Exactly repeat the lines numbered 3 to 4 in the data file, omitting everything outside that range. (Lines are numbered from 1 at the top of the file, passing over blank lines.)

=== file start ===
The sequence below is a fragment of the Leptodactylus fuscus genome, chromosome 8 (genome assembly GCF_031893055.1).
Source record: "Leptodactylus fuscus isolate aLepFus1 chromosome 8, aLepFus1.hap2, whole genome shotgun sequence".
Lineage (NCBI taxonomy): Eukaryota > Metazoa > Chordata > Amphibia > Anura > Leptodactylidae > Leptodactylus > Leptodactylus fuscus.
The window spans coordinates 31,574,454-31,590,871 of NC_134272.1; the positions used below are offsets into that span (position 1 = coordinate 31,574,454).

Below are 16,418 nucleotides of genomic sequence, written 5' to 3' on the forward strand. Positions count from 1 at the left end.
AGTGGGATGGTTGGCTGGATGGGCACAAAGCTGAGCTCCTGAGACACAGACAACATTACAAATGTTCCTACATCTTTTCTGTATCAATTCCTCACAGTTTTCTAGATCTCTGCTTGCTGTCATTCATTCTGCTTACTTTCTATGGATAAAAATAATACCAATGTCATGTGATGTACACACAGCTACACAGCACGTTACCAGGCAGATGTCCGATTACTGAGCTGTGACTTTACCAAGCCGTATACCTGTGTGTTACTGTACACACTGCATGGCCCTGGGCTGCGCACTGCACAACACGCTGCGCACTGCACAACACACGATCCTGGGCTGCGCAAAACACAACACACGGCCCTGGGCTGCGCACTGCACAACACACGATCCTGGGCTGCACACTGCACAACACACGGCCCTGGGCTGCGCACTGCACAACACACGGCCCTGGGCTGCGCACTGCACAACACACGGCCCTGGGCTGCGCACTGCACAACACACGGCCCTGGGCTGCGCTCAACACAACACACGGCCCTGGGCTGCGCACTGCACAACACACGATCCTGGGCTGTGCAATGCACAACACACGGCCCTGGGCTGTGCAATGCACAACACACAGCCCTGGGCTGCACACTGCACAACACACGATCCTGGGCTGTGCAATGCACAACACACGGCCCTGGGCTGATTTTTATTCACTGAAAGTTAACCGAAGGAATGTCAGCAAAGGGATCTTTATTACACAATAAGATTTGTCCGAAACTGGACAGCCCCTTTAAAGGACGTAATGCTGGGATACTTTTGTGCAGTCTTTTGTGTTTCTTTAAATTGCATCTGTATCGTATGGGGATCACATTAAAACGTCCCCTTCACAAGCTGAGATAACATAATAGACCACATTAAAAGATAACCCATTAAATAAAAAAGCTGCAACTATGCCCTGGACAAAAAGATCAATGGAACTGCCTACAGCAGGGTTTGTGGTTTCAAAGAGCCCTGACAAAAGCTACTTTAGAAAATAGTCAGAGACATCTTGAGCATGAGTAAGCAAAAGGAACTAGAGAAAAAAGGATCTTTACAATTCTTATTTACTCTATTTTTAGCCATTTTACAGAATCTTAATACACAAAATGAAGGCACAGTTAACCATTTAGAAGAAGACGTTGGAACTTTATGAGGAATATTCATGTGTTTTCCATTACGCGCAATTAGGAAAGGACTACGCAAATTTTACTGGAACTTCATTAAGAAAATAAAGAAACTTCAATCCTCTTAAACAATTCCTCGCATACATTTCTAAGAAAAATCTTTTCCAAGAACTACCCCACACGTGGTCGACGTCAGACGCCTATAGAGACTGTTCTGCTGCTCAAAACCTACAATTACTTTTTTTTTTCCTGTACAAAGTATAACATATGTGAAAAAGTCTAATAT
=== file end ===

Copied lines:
Lineage (NCBI taxonomy): Eukaryota > Metazoa > Chordata > Amphibia > Anura > Leptodactylidae > Leptodactylus > Leptodactylus fuscus.
The window spans coordinates 31,574,454-31,590,871 of NC_134272.1; the positions used below are offsets into that span (position 1 = coordinate 31,574,454).